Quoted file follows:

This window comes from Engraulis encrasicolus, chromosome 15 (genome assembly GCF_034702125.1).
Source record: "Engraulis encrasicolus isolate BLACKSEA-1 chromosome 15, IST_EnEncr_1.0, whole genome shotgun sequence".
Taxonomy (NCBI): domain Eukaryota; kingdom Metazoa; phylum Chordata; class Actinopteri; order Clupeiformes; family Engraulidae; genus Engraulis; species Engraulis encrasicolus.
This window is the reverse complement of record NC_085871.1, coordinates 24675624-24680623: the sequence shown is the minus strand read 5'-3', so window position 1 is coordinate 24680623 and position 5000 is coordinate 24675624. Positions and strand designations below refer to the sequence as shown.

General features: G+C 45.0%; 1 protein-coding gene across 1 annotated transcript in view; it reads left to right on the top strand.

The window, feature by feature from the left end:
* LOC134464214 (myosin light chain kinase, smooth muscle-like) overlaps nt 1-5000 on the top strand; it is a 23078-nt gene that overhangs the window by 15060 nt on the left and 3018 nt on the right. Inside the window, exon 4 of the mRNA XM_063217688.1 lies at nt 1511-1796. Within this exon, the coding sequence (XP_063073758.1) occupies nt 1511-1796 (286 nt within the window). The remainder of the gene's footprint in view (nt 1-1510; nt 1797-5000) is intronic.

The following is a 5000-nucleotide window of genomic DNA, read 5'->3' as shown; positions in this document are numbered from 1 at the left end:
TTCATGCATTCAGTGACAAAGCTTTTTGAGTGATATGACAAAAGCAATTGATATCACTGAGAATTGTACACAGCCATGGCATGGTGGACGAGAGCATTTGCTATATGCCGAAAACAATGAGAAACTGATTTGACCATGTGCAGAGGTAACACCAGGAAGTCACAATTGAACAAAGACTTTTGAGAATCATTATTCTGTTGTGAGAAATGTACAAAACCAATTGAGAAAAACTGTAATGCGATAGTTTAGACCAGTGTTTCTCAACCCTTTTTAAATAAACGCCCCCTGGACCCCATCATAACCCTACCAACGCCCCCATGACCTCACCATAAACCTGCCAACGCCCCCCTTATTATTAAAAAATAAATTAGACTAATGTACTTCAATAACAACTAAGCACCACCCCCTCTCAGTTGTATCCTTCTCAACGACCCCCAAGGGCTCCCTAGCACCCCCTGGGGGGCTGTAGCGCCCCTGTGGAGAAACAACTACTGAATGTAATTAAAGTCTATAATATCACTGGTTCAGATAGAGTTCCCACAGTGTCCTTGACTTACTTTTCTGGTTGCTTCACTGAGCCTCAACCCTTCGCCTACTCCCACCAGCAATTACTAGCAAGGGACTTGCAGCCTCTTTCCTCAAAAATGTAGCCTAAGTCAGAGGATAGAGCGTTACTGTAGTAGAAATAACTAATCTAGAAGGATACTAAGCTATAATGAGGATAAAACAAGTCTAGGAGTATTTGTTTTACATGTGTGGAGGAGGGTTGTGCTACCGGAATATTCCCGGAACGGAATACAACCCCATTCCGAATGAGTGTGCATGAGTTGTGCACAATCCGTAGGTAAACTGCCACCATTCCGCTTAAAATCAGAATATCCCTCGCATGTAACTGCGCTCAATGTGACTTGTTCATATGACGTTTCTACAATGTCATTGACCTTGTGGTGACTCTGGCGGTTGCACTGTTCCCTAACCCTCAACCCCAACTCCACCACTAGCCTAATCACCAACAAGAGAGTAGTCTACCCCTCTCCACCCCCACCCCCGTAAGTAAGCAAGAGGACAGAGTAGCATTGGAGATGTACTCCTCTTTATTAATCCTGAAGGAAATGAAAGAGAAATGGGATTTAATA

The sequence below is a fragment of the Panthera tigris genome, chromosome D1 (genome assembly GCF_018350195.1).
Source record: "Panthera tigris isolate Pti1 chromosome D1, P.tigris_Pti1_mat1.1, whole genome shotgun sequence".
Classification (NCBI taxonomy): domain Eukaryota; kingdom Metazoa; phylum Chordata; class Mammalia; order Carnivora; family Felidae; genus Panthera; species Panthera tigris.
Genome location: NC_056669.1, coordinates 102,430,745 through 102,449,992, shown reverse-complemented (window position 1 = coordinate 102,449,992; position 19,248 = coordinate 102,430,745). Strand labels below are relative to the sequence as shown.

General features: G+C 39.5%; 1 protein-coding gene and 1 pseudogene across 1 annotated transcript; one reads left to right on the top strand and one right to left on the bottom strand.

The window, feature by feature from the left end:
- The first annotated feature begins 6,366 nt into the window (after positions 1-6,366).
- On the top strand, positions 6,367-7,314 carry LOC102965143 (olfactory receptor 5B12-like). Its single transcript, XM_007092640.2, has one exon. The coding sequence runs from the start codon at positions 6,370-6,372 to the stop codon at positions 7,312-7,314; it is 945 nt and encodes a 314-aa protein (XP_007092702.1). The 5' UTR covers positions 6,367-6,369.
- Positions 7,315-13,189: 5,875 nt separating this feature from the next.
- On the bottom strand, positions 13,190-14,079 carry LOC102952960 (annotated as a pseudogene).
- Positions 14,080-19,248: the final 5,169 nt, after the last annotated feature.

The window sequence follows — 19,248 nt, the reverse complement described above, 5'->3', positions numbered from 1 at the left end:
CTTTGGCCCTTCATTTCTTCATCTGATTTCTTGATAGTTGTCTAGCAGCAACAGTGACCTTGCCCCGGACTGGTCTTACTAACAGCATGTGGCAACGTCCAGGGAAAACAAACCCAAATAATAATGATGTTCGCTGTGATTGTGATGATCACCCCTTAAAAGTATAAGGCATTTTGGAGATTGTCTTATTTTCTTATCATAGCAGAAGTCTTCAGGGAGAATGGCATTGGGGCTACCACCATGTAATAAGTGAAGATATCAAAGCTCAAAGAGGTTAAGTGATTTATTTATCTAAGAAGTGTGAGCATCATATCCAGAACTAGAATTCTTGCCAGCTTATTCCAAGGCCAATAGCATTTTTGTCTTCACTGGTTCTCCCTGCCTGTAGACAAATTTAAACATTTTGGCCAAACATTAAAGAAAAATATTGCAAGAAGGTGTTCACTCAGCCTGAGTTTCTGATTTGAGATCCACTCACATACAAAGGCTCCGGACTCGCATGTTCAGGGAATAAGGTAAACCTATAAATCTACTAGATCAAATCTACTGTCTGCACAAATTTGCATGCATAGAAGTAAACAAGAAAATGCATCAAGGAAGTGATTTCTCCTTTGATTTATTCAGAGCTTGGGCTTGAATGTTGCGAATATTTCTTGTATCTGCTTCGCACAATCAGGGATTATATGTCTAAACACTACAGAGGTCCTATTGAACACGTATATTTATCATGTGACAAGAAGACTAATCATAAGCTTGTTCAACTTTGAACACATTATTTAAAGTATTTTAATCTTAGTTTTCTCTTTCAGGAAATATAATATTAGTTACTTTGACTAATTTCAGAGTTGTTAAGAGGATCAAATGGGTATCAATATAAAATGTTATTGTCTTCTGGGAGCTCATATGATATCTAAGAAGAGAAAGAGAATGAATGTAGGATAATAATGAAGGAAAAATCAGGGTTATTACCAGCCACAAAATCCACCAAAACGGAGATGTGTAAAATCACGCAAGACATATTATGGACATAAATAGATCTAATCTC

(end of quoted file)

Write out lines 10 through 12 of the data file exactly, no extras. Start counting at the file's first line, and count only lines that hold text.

The sequence below is a fragment of the Panthera tigris genome, chromosome D1 (genome assembly GCF_018350195.1).
Source record: "Panthera tigris isolate Pti1 chromosome D1, P.tigris_Pti1_mat1.1, whole genome shotgun sequence".
Classification (NCBI taxonomy): domain Eukaryota; kingdom Metazoa; phylum Chordata; class Mammalia; order Carnivora; family Felidae; genus Panthera; species Panthera tigris.